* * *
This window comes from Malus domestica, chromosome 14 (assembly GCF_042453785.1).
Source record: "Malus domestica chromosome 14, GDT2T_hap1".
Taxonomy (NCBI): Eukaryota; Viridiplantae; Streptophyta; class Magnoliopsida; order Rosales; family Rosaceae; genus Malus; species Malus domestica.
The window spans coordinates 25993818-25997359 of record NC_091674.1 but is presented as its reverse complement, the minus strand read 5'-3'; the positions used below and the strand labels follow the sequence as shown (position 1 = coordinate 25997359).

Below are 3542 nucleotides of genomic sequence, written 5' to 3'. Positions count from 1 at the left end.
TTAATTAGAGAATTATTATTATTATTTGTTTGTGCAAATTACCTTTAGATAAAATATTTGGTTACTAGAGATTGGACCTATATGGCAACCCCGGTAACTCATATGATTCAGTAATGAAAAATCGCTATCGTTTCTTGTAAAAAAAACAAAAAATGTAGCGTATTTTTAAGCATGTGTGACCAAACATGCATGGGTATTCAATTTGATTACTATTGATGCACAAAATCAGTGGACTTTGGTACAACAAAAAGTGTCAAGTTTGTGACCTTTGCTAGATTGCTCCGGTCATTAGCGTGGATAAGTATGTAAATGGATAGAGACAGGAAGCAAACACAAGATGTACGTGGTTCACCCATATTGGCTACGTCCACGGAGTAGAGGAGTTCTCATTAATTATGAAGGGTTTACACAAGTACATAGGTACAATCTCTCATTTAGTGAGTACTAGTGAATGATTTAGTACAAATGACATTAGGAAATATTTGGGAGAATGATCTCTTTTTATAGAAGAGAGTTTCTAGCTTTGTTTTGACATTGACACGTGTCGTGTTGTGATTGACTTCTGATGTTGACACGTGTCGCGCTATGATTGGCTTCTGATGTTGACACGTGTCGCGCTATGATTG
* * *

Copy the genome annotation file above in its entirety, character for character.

This window comes from Malus domestica, chromosome 14 (assembly GCF_042453785.1).
Source record: "Malus domestica chromosome 14, GDT2T_hap1".
Taxonomy (NCBI): Eukaryota; Viridiplantae; Streptophyta; class Magnoliopsida; order Rosales; family Rosaceae; genus Malus; species Malus domestica.
The window spans coordinates 25993818-25997359 of record NC_091674.1 but is presented as its reverse complement, the minus strand read 5'-3'; the positions used below and the strand labels follow the sequence as shown (position 1 = coordinate 25997359).

Below are 3542 nucleotides of genomic sequence, written 5' to 3'. Positions count from 1 at the left end.
TTAATTAGAGAATTATTATTATTATTTGTTTGTGCAAATTACCTTTAGATAAAATATTTGGTTACTAGAGATTGGACCTATATGGCAACCCCGGTAACTCATATGATTCAGTAATGAAAAATCGCTATCGTTTCTTGTAAAAAAAACAAAAAATGTAGCGTATTTTTAAGCATGTGTGACCAAACATGCATGGGTATTCAATTTGATTACTATTGATGCACAAAATCAGTGGACTTTGGTACAACAAAAAGTGTCAAGTTTGTGACCTTTGCTAGATTGCTCCGGTCATTAGCGTGGATAAGTATGTAAATGGATAGAGACAGGAAGCAAACACAAGATGTACGTGGTTCACCCATATTGGCTACGTCCACGGAGTAGAGGAGTTCTCATTAATTATGAAGGGTTTACACAAGTACATAGGTACAATCTCTCATTTAGTGAGTACTAGTGAATGATTTAGTACAAATGACATTAGGAAATATTTGGGAGAATGATCTCTTTTTATAGAAGAGAGTTTCTAGCTTTGTTTTGACATTGACACGTGTCGTGTTGTGATTGACTTCTGATGTTGACACGTGTCGCGCTATGATTGGCTTCTGATGTTGACACGTGTCGCGCTATGATTG